Fixed effects of age, sex and event on health status results were analysed using General Linear Models (GLM). Effects of separate clinical findings on H1 or H2 were estimated as class effects of ‘minor’ respectively ‘moderate or severe’ finding compared to no finding using GLM. The employed model included the fixed effects of age, sex, event, and clinical finding. The separate clinical findings were included one at a time and therefore 39 analyses were performed for health examination 1 and 123 analyses for health examination 2. Non-used observations were excluded and right and left observations were pooled irrespectively of whether findings were bilateral or not. Differences in H2 scores between horses with different categories of clinical findings were evaluated with significance tests of differences between least squares means using GLM.


In total, 49% of studied horses had clinical findings of MED, 42% of HOOF and 74% of PALP. However, only 6%, 3% and 24% had moderate or severe findings of MED, HOOF and PALP, respectively. Flexion test reactions were reported in 21% of horses (5% moderate/severe). The proportions of horses with clinical findings in HOOF, PALP and/or LOCO examinations are shown in Figure 3, accompanied by mean H2 scores. The H2 score gradually decreased as the number of examination types with reported clinical findings increased, where LOCO had the largest separate influence. Differences in H2 scores were significant (p < 0.05) between all groups, except for the difference between ‘no findings’ vs. ‘only HOOF findings’ and between ‘only LOCO findings’ vs. ‘HOOF and LOCO findings’. Indicating that, for example if findings occur both during PALP and LOCO examinations, this results in a significantly lower H2 score compared to horses with only findings within the LOCO examination. Generally, H2 scores under 8 were found in horses with LOCO findings. Clinical findings of MED were present in 40-60% of horses in each group in Figure 3 (results not shown). Additional file 1 shows that most horses (84%) were characterised as healthy regarding the H2 score (score 8–10) and the proportion was even higher for H1 scores (97%). Mean H1 and H2 score was 9.42 and 8.78, with medians of 10 and 9 respectively.

thumbnailFigure 3. Proportion of horses with clinical findings in one or several types of examination. Hoof examination (HOOF) in stripe pattern (total 42%), palpatory orthopaedic examination (PALP) in green shades (total 74%), and locomotion examination (LOCO) in red shades (total 21%), ordered after mean orthopaedic health score (H2) read clockwise, n = 8,281.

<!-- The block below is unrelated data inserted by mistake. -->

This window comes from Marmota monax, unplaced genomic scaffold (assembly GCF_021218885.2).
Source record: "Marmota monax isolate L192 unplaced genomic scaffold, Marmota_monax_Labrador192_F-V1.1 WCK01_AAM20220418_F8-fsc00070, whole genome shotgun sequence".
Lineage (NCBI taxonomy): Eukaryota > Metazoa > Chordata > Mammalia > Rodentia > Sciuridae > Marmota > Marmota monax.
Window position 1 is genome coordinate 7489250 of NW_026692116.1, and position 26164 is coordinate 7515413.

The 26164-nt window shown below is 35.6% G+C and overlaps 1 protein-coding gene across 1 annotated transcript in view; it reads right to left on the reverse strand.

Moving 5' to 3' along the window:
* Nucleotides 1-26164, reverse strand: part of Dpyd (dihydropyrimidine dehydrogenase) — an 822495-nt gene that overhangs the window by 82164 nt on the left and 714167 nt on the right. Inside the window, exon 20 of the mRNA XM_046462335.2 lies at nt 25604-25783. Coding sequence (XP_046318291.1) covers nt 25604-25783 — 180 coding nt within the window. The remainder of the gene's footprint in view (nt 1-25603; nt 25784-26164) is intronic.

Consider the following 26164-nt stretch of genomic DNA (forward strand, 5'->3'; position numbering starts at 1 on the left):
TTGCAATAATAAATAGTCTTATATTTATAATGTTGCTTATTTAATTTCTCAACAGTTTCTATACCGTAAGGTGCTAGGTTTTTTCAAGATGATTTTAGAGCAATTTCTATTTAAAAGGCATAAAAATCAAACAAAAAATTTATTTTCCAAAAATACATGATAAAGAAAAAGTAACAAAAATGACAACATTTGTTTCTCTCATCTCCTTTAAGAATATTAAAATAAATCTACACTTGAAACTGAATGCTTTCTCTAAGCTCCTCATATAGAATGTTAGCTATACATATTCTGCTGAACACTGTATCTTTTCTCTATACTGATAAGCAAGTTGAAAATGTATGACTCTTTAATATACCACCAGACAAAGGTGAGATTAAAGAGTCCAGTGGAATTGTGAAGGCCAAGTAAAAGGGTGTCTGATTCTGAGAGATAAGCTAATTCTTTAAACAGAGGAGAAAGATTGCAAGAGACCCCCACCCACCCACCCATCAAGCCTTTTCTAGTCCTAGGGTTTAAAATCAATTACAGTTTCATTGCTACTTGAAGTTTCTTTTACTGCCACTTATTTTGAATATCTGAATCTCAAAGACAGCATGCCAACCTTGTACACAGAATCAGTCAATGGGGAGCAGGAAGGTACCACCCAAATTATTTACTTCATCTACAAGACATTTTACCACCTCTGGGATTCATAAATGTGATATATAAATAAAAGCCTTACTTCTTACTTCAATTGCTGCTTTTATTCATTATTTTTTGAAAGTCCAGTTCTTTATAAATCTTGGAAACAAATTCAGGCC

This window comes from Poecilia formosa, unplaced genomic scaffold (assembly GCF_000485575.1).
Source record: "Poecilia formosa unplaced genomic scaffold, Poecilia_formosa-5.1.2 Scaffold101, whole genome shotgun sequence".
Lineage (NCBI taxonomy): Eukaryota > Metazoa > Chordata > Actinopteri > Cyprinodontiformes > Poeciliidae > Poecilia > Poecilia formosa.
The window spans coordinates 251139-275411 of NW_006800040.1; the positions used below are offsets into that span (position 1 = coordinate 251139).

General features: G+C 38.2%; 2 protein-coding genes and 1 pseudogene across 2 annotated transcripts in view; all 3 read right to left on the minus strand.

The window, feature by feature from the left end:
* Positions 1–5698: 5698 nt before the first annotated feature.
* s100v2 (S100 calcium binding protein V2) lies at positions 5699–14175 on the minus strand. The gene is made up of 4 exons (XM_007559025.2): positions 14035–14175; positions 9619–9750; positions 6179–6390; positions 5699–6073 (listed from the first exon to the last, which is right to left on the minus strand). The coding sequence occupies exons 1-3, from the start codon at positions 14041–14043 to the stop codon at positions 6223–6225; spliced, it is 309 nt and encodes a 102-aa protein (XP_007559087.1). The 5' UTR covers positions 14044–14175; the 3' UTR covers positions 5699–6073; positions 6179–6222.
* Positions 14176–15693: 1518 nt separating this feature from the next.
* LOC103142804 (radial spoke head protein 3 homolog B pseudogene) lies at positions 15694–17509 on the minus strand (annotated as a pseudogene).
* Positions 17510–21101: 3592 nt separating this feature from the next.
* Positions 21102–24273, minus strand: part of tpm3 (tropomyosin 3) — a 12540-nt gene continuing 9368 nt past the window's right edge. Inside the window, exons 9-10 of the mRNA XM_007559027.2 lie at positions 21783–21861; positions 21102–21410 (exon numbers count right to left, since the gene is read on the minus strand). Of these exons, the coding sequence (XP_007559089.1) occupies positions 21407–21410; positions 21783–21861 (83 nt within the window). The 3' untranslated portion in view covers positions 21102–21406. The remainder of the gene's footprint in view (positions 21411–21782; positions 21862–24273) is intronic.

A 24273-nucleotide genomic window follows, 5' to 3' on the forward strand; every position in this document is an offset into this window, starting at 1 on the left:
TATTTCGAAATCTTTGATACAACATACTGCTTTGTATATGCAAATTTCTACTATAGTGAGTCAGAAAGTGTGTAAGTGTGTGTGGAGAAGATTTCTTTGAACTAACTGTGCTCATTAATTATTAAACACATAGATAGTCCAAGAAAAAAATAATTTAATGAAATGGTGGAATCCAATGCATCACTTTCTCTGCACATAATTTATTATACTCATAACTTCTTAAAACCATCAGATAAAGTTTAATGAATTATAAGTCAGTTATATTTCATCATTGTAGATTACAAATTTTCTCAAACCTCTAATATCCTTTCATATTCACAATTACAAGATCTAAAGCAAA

Clinical findings occurring in ≥ 2% of examined horses within health examination 1 and 2 are presented in Table 1. Within health examination 1 clinical skin and mouth findings were the most frequent MED findings. The most common clinical HOOF findings concerned hoof wall quality. Findings of hoof size and shape were also quite common with emphasis on asymmetrical, small and flat hooves. Among horses with clinical MED findings the mean sum of findings, including severity, was 1.7 with a maximum of 9. The corresponding results for HOOF were 1.9 and 7. For health examination 2 most common clinical PALP findings generally concerned effusions or swellings in joints, accompanied by flexion test reactions.

Table 1. Most frequent clinical findings (≥2%) during health examination 1 and 2, and their estimated effect on respective overall score (H1/H2)

Locomotion examination (LOCO)

Few horses showed signs of lameness in unprovoked walk (1%) and trot (4%), including both fore- and hindlimbs. However, flexion test reactions were found in 11% and 13% of horses in fore- and hindlimbs, respectively. Among horses with flexion test reactions, 20% showed unprovoked lameness. The highest sum of LOCO findings, including severity, was 21 with a mean of 2.0 among horses with LOCO findings. As seen in Figure 4 the number and severity of PALP findings increased with increasing degree of flexion test reactions, for all types of clinical signs.

thumbnailFigure 4. Mean sum of palpatory orthopaedic health (PALP) findings, including severity, in horses with different degrees of flexion test reactions.

Palpatory orthopaedic examination (PALP)